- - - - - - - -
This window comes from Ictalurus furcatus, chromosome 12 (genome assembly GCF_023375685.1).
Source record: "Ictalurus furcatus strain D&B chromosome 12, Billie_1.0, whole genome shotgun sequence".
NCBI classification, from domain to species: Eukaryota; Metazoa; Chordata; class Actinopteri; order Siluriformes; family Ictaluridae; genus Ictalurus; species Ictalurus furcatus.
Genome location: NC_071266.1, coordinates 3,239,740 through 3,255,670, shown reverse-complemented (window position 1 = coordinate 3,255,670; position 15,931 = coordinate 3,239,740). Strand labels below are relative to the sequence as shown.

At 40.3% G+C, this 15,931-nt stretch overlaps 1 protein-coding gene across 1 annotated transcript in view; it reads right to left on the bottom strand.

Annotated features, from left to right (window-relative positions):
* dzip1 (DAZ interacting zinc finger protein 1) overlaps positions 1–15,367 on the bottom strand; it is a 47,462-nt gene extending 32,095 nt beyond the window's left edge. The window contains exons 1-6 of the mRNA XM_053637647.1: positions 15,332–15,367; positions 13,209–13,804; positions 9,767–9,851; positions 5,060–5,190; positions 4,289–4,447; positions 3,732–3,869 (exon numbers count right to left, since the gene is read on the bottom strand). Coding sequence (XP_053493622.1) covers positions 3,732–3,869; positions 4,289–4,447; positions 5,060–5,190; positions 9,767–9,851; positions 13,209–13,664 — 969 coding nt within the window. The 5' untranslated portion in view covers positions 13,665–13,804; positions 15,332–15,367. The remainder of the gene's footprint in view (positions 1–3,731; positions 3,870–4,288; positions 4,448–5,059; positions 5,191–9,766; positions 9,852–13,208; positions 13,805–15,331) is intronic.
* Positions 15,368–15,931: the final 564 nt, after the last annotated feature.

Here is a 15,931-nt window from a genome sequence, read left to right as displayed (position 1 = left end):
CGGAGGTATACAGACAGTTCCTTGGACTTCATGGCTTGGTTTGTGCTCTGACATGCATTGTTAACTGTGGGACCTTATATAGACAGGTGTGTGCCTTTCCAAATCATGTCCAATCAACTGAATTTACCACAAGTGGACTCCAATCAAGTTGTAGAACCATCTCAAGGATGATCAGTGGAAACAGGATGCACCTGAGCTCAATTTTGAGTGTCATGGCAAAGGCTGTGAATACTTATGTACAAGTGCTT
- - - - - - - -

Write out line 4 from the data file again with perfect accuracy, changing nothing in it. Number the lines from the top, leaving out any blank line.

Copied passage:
Genome location: NC_071266.1, coordinates 3,239,740 through 3,255,670, shown reverse-complemented (window position 1 = coordinate 3,255,670; position 15,931 = coordinate 3,239,740). Strand labels below are relative to the sequence as shown.